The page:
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“The Film I Imagined on That First Read Came to Life Before My Eyes in the Edit”: Editor Patrick Lawrence on Scare Me

Scare Me (courtesy of Sundance Institute)

In Josh Ruben’s Scare Me, two strangers, stuck in a secluded cabin during a power outage, tell each other scary stories to pass the time. As tensions rise and fears are heightened throughout this horror-comedy, Fred must also face his own insecurities as a writer. The film’s editor, Patrick Lawrence, discusses the challenges of best showcasing the performative scary stories that make up the film, as well as the ways in which his background in music has influenced his editing style.

Filmmaker: How and why did you wind up being the editor of your film? What were the factors and attributes that led to your being hired for this job.

Lawrence: I was really blessed to have worked with some incredibly talented directors and producers over the last few years, who referred me to our director, Josh Ruben, as he had been asking around about which editor he should hire for his first feature. 

I went to meet Josh for coffee one day in March 2019 and thought he was standing behind me in line, but when I turned around I was staring right into the big blue eyes of Chris Pine. Eventually Josh did show up, and we really hit off…and we both agreed that seeing Wonder Woman’s boyfriend meant it was our destiny to work together.

Filmmaker: In terms of advancing your film from its earliest assembly to your final cut, what were goals as an editor? What elements of the film did you want to enhance, or preserve, or tease out or totally reshape?

Lawrence: I was sold on the concept of the film before I came on. The production team at Irony Point had already created a very effective proof-of-concept trailer to help raise money for post-production. They sent it to me as we were discussing the project and I saw that Scare Me was unlike anything I’d ever done. The film takes place entirely in the vicinity of a secluded cabin in the woods with a cast of just 3 actors telling scary stories over 90 minutes. There’s werewolves, creepy grandpas, trolls, and an evil version of American Idol all appearing within the confines of each creepy tale.

The challenge was to find the absolute best version of each take of these performative scary stories. Our actors (Aya Cash, Chris Redd and Josh Ruben) would bring a different incredible performance to each angle/take; an entire story could play out in a single shot OR be cut traditionally with a wider range of emotions. So when editing a scene together from multiple takes, I had to be hyper-aware that their performances tracked tonally throughout the narrative of each tale, while still maintaining the energy of their performative storytelling.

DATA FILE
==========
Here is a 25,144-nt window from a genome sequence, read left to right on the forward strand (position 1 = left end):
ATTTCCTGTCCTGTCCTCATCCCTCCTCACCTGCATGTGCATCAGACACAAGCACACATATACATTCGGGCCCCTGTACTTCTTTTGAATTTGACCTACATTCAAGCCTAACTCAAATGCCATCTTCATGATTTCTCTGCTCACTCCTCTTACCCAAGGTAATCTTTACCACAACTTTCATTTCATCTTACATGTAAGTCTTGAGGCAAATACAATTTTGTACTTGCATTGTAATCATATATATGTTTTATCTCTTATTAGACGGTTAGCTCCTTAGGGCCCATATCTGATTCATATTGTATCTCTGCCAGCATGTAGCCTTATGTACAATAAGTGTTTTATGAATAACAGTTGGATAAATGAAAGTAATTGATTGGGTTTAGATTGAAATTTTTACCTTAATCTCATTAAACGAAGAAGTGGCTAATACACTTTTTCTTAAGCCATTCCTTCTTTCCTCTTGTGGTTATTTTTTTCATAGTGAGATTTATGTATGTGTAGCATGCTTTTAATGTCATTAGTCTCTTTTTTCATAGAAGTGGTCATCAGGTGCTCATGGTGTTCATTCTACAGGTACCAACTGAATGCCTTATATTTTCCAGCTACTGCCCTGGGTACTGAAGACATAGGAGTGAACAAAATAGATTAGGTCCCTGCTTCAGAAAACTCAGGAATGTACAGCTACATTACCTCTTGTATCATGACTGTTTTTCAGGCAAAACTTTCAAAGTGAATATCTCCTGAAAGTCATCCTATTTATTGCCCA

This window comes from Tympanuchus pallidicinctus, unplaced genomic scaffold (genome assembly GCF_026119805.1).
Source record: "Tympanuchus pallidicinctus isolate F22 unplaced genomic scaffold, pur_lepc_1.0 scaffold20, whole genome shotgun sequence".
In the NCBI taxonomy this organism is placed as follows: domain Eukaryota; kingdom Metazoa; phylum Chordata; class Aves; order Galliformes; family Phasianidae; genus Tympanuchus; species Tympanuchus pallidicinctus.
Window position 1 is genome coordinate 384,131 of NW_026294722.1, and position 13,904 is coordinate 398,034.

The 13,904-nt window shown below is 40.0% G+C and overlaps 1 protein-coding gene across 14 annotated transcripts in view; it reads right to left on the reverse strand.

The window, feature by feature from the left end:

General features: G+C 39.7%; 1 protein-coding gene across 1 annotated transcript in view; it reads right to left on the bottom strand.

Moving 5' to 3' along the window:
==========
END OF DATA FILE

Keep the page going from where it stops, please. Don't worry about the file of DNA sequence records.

Filmmaker: How did you achieve these goals? What types of editing techniques, or processes, or feedback screenings allowed this work to occur?

Lawrence: The script was a blueprint for sure, but in no means was it the be all/end all for the structure of the film. It helped me know where to start a scary story, where that story would end, where to place the film’s interlude scenes and then where to place the next spooky tale. I used markers and notes within Adobe Premiere to catalogue and organize the juiciest bits of each take. This helped streamline the edit in the assembly process as well as pluck out optimal alt takes when putting together the director’s cut.

My process for assemblies is to just throw everything onto my timeline. I am very OCD when it comes to the scenes I edit and I never send out what some consider a ‘rough assembly.’ The first cut I share with a director is always polished or at the least an advanced rough cut. Scare Me had a few scenes in which the geography of the room or the nuances of a story could get confusing when it came to visualizing the cut. I found the best thing for me to do would be to find my cut points and throw them in. I could start drawing my Point A to Point B–even if I couldn’t see the road in front of me.

The “Satan Singer” story was my favorite scene to edit. It comes towards the end of the film and allowed me to spread my wings a bit and incorporate my experience as a music video editor. The scene is presented as a demented episode of American Idol but it never leaves the interior of the cabin-in-the-woods. I knew, like Jeff Groth’s work on Joker, that the segment needed to evoke the feeling of an actual episode of television. To achieve this, I watched more reality competition programs than your doctor typically recommends. I utilized cross-dissolves and selected my cut points to match the actions of Aya Cash from different takes. Scare Me was shot with a single camera but the edit creates the illusion of a multi-camera live broadcast. Much like the the MacArthur Park sequence in (previous Sundance competitor) Clara’s Ghost, I believe this scene fully defines the brand of a Patrick Lawrence edit.